In its bare bones, the WordPress dashboard is the workstation for webmasters who spend a large chunk of their Internet-time on dashboard while optimizing their website – be it publishing a post or adding some visually appealing bells and whistles. Or, in a more CMS-ian term, it is a form of admin panel.
That said, how does the dashboard of WordPress stand out of the herd of CMS platforms out there? Why is it in its own league? Why are homilies recited about its usability? Well, there are a whole lot of reasons that amount to WordPress dashboard being extremely user-friendly:
Home is Where the Everything is
How many shortcuts have you placed on your desktop? Plenty, I wager. When you’ve got everything at one place, it only trims down your effort and time while performing certain tasks as you are not compelled to follow a navigational route for every single thing.
- With the “Quick Draft” option, you can write a post from the very first dashboard screen, without having to click on “Post” from the menu displayed don the left panel.
- You have multiple shortcut to the sections like comments, recent activities, the website pages and so on.
- The first screen also provides links to the sections like menu and widgets.
‘Drag & Drop’ Makes Everything a Breeze
It’s all about putting everything in its right place, or as WordPress lets you to, drop everything at its right place. The drag & drop functionality saves a significant number of clicks and on a standard WordPress dashboard, it saves a hell lot of them, and that’s alone worth the price of admission.
Coming back to the first screen, the alignment of the different sections may not be to your liking. All you got to do is to align it to your preference is to simply drag the items and drop them at whatever spot of the screen you intend to.
The drag & drop feature also extends to the internal sections of the dashboard. When you navigate to the sections like “menu” or “widgets”, or even media library, you’ll find out that you get the wherewithal to arrange the menu items and place them at respective points by simply dragging and dropping them. The same holds true for widgets. This functionality also comes handy for the WordPress gallery wherein you can arrange media files seamlessly.
No Squabbling Back and Forth During Scroll
Another factor that contributes to the usability-quotient of WordPress dashboard is the fact that even when you are scrolling down the screen, the menu on the left remains fixed. So you can be at any place on the dashboard, the main menu items will always be visible to you.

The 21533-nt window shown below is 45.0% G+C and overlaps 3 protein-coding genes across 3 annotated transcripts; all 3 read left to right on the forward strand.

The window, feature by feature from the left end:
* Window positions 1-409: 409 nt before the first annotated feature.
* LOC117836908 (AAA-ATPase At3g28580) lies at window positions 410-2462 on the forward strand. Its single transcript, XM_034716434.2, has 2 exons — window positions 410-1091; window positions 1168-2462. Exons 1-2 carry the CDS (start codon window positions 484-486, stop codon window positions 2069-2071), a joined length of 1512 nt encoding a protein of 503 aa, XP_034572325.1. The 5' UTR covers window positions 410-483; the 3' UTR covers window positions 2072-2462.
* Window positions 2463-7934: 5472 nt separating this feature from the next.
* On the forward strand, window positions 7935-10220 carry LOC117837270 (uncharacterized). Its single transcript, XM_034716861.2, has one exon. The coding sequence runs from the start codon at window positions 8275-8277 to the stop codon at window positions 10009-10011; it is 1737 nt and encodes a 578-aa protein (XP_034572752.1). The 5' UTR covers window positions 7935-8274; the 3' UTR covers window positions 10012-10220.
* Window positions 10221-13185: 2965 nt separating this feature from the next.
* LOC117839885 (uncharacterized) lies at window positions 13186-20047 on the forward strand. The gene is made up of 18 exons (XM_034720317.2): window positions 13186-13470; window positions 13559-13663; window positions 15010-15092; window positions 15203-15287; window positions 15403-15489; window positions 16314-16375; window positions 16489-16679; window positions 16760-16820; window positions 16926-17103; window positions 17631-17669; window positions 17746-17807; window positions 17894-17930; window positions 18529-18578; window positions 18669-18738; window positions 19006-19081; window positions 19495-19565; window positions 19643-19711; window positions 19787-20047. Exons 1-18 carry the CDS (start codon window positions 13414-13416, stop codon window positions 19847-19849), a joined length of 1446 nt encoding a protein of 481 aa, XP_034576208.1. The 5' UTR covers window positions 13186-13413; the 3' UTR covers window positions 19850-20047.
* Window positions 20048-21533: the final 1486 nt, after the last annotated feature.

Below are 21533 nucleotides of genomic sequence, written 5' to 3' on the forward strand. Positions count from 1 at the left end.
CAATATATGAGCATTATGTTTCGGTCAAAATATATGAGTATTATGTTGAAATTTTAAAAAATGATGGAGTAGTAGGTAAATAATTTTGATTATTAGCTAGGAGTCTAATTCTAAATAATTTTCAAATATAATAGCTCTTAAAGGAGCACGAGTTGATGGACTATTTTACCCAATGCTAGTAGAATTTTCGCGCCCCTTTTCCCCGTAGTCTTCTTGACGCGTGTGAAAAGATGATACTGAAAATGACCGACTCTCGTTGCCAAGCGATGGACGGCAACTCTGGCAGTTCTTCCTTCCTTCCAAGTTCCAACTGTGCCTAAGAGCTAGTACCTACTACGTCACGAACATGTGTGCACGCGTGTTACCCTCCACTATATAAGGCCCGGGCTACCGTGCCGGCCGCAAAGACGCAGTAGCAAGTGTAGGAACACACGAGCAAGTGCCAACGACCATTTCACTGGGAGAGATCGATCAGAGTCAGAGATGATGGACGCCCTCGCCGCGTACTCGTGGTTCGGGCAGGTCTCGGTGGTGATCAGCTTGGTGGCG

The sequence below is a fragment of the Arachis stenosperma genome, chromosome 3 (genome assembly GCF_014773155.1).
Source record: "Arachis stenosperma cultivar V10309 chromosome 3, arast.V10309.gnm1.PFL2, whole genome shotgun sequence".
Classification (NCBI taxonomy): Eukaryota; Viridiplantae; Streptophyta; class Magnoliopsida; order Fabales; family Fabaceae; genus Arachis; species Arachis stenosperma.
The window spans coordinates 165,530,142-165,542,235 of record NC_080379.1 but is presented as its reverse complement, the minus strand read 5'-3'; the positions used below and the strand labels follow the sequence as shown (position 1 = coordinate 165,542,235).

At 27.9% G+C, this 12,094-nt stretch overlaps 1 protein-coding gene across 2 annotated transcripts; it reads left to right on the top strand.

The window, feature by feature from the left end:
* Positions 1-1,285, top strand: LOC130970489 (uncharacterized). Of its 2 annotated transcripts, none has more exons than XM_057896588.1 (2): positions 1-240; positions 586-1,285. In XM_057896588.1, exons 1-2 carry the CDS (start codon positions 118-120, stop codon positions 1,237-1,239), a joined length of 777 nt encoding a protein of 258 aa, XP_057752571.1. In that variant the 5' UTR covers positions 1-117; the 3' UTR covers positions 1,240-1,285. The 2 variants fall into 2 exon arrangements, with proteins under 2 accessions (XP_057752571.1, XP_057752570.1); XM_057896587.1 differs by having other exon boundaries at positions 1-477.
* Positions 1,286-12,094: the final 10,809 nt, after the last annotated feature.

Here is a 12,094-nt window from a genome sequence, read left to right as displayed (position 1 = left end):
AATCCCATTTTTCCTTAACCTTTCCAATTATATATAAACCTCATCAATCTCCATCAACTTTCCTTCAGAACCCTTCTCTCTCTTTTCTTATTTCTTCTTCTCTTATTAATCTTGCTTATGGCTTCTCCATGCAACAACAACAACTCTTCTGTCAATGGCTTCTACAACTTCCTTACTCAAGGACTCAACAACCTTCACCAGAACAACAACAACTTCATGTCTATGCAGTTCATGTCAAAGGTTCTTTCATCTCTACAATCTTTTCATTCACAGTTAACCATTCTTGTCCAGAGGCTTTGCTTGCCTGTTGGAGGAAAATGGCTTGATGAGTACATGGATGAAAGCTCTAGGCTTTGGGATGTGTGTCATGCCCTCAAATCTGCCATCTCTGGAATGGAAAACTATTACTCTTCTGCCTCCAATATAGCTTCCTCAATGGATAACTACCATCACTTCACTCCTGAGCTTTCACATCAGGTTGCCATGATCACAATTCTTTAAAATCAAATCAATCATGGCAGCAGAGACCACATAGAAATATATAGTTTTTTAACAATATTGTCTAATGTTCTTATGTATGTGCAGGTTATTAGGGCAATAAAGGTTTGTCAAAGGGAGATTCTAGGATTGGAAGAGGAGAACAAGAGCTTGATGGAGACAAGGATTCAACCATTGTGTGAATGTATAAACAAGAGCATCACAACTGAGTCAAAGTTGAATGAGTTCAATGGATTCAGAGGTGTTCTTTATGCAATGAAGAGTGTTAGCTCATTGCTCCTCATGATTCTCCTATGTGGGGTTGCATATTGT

Responsive Structure for No Screen-Size-Blues
This one follows closely on the heels of the last point. The WordPress dashboard is highly responsive, which implies that it adapts itself to the varying screen sizes, without making you strain your eyes if you are accessing the dashboard from your mobile device. The menu items are displayed with utmost clarity, irrespective of whether you are on a larger desktop screen or on a Smartphone.
Besides this, if you deem that the working area is a tad too small, you also have the option of collapsing the menu that shrinks it in a way that you can intelligibly see the icons for each menu feature and identify them with ease. The icons are displayed boldly and in a manner most comprehensible.
The 2-Click Rule Rules
The prospect of minimization of clicks is always welcome since it saves efforts, howsoever small it is. WordPress makes it possible for you to find all the information you intend to find with no more than 2 clicks. Savings of only a few clicks has a considerably high impact on the usability since it is an unwritten yet proven fact that users get annoyed when you compel them to click more than twice or thrice to find a piece of info.
Be it navigating to the “Appearance” section, or the media library, or for that matter, the section for creating posts and pages, everything can be reached by at the most 2 clicks.
Each feature in WordPress dashboards falls in line with the basic principles of user-friendliness. And that is the prime reason why WordPress continues to retain its singularity.